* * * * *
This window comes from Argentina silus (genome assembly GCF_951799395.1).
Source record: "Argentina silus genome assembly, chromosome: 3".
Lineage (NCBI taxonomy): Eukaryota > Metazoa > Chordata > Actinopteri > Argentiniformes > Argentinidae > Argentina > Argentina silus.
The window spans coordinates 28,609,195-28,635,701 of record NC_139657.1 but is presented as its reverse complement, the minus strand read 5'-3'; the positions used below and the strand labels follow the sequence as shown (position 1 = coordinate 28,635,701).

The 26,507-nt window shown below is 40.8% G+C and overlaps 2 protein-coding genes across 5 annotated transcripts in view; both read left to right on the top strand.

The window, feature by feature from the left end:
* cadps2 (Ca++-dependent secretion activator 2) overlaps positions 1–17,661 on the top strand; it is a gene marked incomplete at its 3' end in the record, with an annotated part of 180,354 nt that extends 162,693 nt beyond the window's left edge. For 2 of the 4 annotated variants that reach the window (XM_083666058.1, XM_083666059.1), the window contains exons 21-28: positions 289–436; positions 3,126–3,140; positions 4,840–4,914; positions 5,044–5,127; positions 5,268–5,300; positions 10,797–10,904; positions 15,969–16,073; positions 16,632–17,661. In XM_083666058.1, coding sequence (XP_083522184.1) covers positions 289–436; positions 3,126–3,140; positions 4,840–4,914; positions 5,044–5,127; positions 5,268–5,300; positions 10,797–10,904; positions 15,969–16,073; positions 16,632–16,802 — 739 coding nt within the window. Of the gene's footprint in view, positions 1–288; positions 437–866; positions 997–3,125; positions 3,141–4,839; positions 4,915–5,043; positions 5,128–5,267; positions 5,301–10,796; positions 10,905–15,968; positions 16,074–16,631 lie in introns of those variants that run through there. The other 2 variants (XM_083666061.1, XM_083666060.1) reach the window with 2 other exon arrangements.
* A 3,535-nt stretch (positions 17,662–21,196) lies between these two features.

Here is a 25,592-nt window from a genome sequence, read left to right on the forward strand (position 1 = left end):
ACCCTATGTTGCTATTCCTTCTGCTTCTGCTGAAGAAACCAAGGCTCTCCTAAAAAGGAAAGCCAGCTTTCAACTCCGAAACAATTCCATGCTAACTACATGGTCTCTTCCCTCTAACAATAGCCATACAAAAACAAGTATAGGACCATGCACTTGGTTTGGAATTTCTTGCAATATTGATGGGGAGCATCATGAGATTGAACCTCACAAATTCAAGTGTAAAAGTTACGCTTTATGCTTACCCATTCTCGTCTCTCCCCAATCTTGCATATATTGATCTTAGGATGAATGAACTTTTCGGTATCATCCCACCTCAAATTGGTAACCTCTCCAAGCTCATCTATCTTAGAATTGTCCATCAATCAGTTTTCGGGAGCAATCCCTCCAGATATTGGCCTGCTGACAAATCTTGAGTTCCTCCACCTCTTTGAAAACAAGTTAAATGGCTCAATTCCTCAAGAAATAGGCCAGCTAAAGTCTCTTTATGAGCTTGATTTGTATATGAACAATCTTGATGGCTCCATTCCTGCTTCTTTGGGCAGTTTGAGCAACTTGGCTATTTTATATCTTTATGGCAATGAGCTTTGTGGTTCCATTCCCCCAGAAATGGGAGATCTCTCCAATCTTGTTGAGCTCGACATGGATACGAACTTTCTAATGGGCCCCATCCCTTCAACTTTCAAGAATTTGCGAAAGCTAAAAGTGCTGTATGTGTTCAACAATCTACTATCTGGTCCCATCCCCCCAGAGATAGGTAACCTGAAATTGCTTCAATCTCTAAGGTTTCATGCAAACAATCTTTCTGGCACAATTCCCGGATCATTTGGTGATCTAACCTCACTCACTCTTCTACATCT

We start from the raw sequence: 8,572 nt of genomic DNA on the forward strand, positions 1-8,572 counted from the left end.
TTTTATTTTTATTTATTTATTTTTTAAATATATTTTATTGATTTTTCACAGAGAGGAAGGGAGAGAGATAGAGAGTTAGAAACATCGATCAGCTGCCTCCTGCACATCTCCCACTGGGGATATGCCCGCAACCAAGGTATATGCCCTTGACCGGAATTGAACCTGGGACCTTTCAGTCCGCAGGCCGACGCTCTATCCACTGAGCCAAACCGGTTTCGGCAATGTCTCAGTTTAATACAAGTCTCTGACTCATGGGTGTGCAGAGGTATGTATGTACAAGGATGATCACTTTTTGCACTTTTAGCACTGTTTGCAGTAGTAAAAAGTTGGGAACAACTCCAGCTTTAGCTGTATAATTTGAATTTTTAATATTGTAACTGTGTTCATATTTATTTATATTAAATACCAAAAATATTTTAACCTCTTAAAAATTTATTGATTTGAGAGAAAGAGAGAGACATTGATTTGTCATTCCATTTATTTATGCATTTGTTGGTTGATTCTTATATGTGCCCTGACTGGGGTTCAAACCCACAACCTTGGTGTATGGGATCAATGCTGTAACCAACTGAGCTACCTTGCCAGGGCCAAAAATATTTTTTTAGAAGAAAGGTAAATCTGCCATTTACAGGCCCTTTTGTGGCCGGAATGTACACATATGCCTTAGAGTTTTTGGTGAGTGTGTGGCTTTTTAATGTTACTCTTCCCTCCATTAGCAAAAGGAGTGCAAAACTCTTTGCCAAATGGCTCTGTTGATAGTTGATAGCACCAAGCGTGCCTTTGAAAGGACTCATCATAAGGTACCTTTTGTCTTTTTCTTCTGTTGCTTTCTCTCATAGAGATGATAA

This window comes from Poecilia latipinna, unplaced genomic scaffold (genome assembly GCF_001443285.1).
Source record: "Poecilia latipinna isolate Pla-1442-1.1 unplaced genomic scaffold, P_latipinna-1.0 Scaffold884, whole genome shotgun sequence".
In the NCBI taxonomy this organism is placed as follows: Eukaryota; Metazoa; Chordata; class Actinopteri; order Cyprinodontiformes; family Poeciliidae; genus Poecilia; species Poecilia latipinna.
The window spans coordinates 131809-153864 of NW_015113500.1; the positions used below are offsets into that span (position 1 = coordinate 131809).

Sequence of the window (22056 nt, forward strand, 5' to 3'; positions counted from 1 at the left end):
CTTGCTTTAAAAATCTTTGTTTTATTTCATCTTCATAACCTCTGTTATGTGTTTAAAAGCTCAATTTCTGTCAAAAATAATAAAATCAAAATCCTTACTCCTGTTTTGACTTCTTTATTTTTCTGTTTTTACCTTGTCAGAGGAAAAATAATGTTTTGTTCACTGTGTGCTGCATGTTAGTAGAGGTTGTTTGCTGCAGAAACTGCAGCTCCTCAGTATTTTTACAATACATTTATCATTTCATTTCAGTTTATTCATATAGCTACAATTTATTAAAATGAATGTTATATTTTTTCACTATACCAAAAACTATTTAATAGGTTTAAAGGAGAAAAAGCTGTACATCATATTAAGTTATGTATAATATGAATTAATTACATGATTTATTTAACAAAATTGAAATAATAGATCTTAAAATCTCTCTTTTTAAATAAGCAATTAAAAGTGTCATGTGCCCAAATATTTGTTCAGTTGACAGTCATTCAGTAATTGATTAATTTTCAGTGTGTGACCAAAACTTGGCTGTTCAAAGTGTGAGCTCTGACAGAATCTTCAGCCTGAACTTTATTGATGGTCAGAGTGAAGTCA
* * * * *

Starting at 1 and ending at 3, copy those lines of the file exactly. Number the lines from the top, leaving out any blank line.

This window comes from Argentina silus (genome assembly GCF_951799395.1).
Source record: "Argentina silus genome assembly, chromosome: 3".
Lineage (NCBI taxonomy): Eukaryota > Metazoa > Chordata > Actinopteri > Argentiniformes > Argentinidae > Argentina > Argentina silus.